There is ill-disguised contempt within the higher education establishment for the to-ings and fro-ings which are supposed to have added up to a Government policy on higher education in recent years. However, it is difficult not to have sympathy for those charged with responsibility for higher education.
They are faced with the cushy academic world, peopled by overpaid, underworked academics who moan constantly about under-resourcing, and the majority of whom quite clearly espouse dubious political viewpoints. Yet there is also the state of the economy. Declining unemployment, low inflation and respectable economic growth have only been brought about by the rigorous implementation of policies designed to eradicate the subversive desire for a never-ending free lunch that plagued the United Kingdom in the 1970s.
The people who create real wealth, the entrepreneurs and industrialists, must be allowed to pursue the incentives of the market place unfettered by high taxation and red tape. If state spending is to be controlled, then how high a priority is higher education? University lecturers spend a third of the year on holiday, and only a few hours a week with their students during term time. Even if salaries are not up there with bankers and accountants, they have plenty of time to augment their earnings.
There are not many votes in spending more on the universities. Look at some other public services, and you see the scale of the public relations problem. Nurses are highly qualified, hard-working lifesavers who are paid a pittance. The police, no matter what some Trots might say, are in the frontline of our battle against the tidal wave of crime. The fire service put their lives on the line for us every day. The armed forces can point to the Falklands, to the Gulf and to the substantial "peace dividend" savings which have already been made. Even schoolteachers seem to have had some success in persuading the public that not quite all society's ills can be attributed to pupil-centred learning and the real books approach to reading. Recent tragic events have rubbed in the message that teaching may not be quite the cushy number of yesteryear.
What is the reaction of the higher education establishment? The standard academic folly of presenting the facts and imagining that they alone will win the argument has been one. "There has been a 29 per cent reduction in the unit of resource within the university system over the last five years". . . so what? and what is a unit of resource, anyway? If one or two lecturers are finding out what an honest day's work is, so much the better! In all likelihood there has been hectic lobbying, with Oxbridge-educated vice chancellors ringing up Oxbridge-educated ministers and senior civil servants, and explaining just how terrible it all is. But if your starting point is a vision of higher education as a tutor in an oak-clad study sipping sherry and discussing the finer points of Kant with an articulate, begowned undergraduate, then a few percentage points of efficiency gain do not seem terribly unreasonable. After all, would not two students at a time represent an efficiency gain of 100 per cent?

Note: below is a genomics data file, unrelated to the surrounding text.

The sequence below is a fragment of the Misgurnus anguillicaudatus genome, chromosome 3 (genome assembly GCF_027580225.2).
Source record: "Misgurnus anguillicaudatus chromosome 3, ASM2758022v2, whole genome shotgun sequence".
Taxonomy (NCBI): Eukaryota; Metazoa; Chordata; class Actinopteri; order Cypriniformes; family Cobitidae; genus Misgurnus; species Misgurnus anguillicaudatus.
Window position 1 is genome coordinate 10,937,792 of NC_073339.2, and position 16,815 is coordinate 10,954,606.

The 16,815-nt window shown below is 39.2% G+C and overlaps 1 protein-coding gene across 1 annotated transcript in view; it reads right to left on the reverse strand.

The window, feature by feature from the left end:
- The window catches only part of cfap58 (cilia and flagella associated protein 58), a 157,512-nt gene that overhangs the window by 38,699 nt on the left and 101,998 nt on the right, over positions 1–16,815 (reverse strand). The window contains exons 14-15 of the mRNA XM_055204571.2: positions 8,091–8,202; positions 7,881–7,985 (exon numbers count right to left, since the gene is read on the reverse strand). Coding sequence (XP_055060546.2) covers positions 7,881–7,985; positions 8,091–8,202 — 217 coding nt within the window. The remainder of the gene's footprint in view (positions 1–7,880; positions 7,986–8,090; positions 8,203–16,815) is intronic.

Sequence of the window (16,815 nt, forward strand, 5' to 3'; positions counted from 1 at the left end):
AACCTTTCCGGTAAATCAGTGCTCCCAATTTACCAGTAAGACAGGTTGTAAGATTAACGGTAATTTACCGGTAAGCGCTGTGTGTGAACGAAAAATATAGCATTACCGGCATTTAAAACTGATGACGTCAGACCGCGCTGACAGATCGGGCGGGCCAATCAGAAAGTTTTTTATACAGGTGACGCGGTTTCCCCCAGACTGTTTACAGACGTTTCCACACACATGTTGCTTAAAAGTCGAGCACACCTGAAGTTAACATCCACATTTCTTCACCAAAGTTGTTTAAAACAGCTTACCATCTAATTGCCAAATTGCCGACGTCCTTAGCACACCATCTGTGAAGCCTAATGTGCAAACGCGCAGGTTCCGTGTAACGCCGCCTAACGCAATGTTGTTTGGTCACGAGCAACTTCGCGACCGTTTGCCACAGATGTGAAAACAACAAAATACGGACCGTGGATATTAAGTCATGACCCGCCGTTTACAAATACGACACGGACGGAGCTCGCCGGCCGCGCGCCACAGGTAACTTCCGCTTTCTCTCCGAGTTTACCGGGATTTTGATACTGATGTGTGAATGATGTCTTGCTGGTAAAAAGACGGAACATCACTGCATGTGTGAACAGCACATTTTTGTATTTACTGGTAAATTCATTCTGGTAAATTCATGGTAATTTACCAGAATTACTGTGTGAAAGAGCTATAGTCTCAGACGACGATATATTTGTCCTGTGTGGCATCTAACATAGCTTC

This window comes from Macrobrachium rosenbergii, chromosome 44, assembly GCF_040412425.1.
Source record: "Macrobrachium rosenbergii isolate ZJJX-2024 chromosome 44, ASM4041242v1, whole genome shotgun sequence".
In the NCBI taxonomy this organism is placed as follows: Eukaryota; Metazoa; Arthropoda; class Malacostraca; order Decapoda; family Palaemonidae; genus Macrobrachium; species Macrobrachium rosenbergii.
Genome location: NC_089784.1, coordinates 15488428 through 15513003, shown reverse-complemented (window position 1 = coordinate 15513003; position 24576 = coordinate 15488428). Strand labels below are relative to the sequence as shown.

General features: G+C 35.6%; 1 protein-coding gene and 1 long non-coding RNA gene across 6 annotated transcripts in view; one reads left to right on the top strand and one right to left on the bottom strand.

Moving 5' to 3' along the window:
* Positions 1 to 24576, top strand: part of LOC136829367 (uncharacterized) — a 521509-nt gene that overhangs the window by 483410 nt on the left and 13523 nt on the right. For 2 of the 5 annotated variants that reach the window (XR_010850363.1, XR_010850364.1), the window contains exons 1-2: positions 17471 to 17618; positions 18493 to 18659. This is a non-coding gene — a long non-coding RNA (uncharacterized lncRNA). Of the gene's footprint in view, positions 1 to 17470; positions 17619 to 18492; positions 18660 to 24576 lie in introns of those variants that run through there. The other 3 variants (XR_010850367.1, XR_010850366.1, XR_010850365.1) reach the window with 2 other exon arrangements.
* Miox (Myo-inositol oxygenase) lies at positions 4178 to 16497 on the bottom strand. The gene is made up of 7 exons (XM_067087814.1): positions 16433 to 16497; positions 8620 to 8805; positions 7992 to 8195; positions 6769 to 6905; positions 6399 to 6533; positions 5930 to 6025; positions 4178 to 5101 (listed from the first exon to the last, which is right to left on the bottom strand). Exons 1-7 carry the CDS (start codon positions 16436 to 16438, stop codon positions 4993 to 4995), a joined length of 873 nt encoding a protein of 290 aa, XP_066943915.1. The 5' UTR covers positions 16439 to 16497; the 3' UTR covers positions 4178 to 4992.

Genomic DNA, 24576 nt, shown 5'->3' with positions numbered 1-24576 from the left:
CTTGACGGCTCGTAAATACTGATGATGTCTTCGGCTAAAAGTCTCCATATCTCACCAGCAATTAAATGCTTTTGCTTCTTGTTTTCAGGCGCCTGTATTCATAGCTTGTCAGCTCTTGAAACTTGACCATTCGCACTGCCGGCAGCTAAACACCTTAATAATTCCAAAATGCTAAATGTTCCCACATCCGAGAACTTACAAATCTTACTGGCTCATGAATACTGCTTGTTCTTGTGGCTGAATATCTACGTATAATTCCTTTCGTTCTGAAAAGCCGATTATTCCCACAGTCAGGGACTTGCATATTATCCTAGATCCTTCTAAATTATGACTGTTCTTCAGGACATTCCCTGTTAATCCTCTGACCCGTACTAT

These may seem like the embittered ravings of someone who became unhinged on realising what a mistake he had made leaving a well-paid executive career for the impoverished life of a polytechnic lecturer some five and a half years ago. This is a reasonable diagnosis. I estimate the cost so far of my transfer into academia as about Pounds 80,000 gross. For each further year of folly, add Pounds 15,000.
1990 was not exactly the brightest year in which to enter the academic profession. Many of the aspects of a lecturer's life which have made up for the lack of income have been eroded. Nevertheless, and despite the encroachment of the "managerial culture", lecturers retain more independence of thought, and have more time and opportunity for creative reflection, than the managers I encounter in the course of my work.
"Efficiency gains" have probably gone far enough. I fear for the quality of students' education, and the safety and hygiene of buildings, should even more "efficiency" be demanded. But, given the many equally or more pressing demands on the public purse, I would feel reassured if there were evidence of a reasonably coherent and well thought-out approach to the public presentation of the case for investing more. Internal squabbles - between the "old" and the "new" universities, "research" and "teaching" institutions, "academics" and "administrators", and the inability of the two lecturers' unions to arrive at any kind of understanding - seem to render this impossible. Faced with a considerable external threat, the response seems to have been to prosecute internal factional disputes with ever greater vigour. Understandable, perhaps, but far from reassuring.
Ross Brennan is a senior lecturer at Middlesex University Business School.